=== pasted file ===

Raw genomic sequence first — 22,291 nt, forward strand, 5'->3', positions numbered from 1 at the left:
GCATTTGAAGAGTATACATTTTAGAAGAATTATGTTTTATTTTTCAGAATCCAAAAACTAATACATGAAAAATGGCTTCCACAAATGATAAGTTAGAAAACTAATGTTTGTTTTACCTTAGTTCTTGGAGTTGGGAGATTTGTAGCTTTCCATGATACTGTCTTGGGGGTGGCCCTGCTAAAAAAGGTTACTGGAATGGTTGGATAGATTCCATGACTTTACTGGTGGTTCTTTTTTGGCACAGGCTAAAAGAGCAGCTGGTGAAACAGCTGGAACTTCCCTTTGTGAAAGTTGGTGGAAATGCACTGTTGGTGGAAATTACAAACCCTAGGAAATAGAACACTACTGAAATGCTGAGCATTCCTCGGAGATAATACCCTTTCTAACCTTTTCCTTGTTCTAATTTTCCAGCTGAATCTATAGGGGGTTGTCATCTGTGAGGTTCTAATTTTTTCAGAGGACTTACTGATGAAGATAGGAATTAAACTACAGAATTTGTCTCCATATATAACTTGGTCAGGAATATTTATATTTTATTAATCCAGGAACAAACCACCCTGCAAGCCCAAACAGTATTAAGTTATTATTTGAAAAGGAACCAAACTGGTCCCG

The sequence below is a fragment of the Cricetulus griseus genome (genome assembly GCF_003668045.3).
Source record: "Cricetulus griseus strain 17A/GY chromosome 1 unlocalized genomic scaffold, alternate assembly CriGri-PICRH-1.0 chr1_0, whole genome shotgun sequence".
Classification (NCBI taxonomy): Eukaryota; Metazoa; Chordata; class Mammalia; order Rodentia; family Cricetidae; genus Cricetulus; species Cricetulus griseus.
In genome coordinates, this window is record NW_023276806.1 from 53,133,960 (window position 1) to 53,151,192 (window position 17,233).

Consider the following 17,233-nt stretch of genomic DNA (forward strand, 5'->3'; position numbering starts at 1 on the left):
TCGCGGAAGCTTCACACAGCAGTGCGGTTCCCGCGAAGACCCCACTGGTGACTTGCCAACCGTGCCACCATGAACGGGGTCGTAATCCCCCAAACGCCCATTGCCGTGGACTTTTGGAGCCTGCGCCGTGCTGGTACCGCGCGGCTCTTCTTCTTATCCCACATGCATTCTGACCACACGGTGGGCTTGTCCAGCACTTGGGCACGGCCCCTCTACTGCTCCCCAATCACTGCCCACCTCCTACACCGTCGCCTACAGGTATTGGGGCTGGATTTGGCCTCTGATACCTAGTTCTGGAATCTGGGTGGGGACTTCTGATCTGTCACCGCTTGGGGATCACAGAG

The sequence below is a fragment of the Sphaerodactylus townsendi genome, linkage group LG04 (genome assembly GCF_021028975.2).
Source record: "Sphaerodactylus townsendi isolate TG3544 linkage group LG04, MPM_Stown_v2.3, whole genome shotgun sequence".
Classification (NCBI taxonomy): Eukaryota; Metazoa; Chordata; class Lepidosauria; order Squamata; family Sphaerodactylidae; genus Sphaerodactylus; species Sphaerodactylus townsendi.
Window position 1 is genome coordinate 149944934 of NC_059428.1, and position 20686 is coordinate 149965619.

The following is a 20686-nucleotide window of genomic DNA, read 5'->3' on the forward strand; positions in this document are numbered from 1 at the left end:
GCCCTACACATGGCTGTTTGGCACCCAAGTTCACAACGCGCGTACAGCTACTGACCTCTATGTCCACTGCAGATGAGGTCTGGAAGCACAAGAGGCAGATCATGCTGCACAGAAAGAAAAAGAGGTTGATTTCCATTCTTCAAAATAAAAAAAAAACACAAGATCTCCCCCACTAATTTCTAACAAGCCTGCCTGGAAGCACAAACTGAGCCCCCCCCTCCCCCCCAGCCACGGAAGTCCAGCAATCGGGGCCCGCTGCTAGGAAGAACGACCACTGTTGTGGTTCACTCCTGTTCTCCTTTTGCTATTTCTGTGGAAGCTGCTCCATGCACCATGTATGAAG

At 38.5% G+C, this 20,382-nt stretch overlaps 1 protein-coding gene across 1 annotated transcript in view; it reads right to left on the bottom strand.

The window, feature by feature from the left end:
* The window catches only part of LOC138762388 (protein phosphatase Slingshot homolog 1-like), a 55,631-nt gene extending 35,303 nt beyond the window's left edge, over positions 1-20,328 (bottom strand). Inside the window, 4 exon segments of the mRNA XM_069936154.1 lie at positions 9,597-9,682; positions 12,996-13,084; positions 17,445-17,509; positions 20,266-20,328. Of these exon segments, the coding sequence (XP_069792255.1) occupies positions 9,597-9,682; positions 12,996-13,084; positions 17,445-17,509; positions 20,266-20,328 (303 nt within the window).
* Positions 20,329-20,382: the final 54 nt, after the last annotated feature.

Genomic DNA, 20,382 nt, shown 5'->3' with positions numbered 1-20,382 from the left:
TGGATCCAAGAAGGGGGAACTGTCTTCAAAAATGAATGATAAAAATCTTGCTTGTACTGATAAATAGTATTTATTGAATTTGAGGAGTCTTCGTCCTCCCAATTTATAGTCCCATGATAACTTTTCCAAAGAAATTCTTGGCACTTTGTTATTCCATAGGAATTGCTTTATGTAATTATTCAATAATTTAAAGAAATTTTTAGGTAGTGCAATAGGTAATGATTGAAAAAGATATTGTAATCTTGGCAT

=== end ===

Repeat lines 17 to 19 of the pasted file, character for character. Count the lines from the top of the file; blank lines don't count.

* The window catches only part of LOC138762388 (protein phosphatase Slingshot homolog 1-like), a 55,631-nt gene extending 35,303 nt beyond the window's left edge, over positions 1-20,328 (bottom strand). Inside the window, 4 exon segments of the mRNA XM_069936154.1 lie at positions 9,597-9,682; positions 12,996-13,084; positions 17,445-17,509; positions 20,266-20,328. Of these exon segments, the coding sequence (XP_069792255.1) occupies positions 9,597-9,682; positions 12,996-13,084; positions 17,445-17,509; positions 20,266-20,328 (303 nt within the window).
* Positions 20,329-20,382: the final 54 nt, after the last annotated feature.

Genomic DNA, 20,382 nt, shown 5'->3' with positions numbered 1-20,382 from the left: